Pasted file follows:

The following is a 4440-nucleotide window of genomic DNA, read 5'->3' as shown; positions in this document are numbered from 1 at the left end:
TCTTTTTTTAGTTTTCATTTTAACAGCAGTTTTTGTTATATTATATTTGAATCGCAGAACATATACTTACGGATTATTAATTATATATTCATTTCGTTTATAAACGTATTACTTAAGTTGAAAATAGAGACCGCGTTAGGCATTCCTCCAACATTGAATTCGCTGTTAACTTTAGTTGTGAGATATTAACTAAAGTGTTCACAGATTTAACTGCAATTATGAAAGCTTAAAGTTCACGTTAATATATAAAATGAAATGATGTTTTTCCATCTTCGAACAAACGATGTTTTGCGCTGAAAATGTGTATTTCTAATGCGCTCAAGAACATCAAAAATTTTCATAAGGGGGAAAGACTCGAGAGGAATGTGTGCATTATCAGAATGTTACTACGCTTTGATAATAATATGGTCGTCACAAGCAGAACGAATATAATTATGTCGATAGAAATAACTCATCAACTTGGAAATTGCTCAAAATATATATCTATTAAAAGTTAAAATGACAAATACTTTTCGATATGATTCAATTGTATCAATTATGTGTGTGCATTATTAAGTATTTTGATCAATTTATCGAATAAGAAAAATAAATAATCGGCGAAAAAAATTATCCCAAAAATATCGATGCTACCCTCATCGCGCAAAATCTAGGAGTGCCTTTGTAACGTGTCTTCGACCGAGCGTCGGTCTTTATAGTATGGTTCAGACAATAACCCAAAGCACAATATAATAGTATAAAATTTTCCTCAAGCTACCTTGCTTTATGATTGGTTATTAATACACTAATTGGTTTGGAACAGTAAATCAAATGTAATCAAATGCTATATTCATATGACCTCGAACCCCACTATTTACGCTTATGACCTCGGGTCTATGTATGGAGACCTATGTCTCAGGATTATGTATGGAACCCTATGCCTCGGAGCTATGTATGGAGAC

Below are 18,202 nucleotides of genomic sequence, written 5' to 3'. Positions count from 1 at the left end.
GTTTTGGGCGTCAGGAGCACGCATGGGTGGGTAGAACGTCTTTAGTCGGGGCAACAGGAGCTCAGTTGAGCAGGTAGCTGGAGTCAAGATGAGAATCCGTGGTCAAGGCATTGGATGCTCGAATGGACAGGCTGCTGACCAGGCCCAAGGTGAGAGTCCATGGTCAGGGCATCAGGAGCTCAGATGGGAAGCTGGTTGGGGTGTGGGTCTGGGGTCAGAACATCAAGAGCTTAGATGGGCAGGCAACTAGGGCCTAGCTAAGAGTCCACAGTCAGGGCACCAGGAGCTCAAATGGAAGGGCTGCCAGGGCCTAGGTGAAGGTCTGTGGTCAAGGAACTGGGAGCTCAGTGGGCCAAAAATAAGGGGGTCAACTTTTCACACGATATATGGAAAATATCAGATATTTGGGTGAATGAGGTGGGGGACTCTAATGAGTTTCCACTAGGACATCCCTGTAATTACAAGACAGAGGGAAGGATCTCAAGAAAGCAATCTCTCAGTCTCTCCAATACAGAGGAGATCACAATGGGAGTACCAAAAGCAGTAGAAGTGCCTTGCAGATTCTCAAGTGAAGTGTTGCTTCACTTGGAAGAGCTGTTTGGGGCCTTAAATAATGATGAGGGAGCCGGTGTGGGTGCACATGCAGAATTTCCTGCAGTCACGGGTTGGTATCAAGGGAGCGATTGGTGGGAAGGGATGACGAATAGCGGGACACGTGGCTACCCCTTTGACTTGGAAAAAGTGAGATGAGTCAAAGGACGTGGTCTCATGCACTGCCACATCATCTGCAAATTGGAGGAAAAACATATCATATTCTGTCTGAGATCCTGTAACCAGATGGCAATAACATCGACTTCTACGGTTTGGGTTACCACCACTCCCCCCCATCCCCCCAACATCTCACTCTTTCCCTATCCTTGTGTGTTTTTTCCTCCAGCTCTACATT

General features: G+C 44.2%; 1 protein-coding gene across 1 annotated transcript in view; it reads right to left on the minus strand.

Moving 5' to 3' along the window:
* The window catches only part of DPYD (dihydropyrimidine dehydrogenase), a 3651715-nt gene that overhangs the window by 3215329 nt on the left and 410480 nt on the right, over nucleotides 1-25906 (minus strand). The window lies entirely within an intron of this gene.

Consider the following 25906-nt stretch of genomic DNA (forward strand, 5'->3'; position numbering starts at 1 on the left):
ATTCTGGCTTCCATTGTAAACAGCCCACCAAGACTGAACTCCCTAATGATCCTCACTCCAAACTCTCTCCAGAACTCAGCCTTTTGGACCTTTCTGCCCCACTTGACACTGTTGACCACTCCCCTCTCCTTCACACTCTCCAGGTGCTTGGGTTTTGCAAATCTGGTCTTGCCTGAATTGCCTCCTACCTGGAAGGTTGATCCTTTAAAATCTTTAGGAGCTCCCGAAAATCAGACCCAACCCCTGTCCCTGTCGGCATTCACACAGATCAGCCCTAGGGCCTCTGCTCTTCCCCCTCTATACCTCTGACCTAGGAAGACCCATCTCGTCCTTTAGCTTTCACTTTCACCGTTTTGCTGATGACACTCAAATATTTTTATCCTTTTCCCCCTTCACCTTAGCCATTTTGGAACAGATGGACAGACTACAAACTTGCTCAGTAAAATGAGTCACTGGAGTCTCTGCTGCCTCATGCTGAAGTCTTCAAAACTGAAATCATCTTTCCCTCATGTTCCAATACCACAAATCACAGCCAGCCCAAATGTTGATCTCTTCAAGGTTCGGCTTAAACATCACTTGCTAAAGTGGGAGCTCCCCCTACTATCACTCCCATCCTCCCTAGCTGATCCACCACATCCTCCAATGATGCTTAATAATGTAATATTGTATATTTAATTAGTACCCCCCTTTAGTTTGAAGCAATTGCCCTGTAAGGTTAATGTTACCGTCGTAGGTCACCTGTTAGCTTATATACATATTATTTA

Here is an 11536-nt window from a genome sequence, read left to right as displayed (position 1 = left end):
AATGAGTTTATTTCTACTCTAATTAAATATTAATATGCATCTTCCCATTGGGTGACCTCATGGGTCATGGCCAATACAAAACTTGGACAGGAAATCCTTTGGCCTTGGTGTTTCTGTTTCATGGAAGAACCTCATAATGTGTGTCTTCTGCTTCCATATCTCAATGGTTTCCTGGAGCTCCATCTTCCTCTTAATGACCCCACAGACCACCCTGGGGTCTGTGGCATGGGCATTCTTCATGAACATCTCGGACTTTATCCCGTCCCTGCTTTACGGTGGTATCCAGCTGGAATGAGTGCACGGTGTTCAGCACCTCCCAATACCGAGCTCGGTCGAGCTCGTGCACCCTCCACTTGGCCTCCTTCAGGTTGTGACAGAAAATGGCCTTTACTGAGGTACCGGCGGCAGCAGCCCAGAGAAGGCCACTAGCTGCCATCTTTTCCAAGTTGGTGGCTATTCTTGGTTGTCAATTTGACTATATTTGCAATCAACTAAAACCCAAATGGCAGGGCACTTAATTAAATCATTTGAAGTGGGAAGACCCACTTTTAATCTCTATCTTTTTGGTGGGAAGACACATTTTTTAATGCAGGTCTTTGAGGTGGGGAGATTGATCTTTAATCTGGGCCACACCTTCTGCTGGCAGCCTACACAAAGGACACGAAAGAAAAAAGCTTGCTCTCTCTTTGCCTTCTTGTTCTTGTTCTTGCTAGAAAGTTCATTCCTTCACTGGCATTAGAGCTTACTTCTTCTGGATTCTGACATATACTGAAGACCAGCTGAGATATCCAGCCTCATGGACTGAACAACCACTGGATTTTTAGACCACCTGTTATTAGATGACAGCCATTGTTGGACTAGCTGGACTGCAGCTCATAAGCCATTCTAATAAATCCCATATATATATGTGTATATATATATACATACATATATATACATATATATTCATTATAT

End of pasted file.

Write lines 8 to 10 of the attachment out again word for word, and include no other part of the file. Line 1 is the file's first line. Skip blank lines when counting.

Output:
Consider the following 25906-nt stretch of genomic DNA (forward strand, 5'->3'; position numbering starts at 1 on the left):
ATTCTGGCTTCCATTGTAAACAGCCCACCAAGACTGAACTCCCTAATGATCCTCACTCCAAACTCTCTCCAGAACTCAGCCTTTTGGACCTTTCTGCCCCACTTGACACTGTTGACCACTCCCCTCTCCTTCACACTCTCCAGGTGCTTGGGTTTTGCAAATCTGGTCTTGCCTGAATTGCCTCCTACCTGGAAGGTTGATCCTTTAAAATCTTTAGGAGCTCCCGAAAATCAGACCCAACCCCTGTCCCTGTCGGCATTCACACAGATCAGCCCTAGGGCCTCTGCTCTTCCCCCTCTATACCTCTGACCTAGGAAGACCCATCTCGTCCTTTAGCTTTCACTTTCACCGTTTTGCTGATGACACTCAAATATTTTTATCCTTTTCCCCCTTCACCTTAGCCATTTTGGAACAGATGGACAGACTACAAACTTGCTCAGTAAAATGAGTCACTGGAGTCTCTGCTGCCTCATGCTGAAGTCTTCAAAACTGAAATCATCTTTCCCTCATGTTCCAATACCACAAATCACAGCCAGCCCAAATGTTGATCTCTTCAAGGTTCGGCTTAAACATCACTTGCTAAAGTGGGAGCTCCCCCTACTATCACTCCCATCCTCCCTAGCTGATCCACCACATCCTCCAATGATGCTTAATAATGTAATATTGTATATTTAATTAGTACCCCCCTTTAGTTTGAAGCAATTGCCCTGTAAGGTTAATGTTACCGTCGTAGGTCACCTGTTAGCTTATATACATATTATTTA

Here is an 11536-nt window from a genome sequence, read left to right as displayed (position 1 = left end):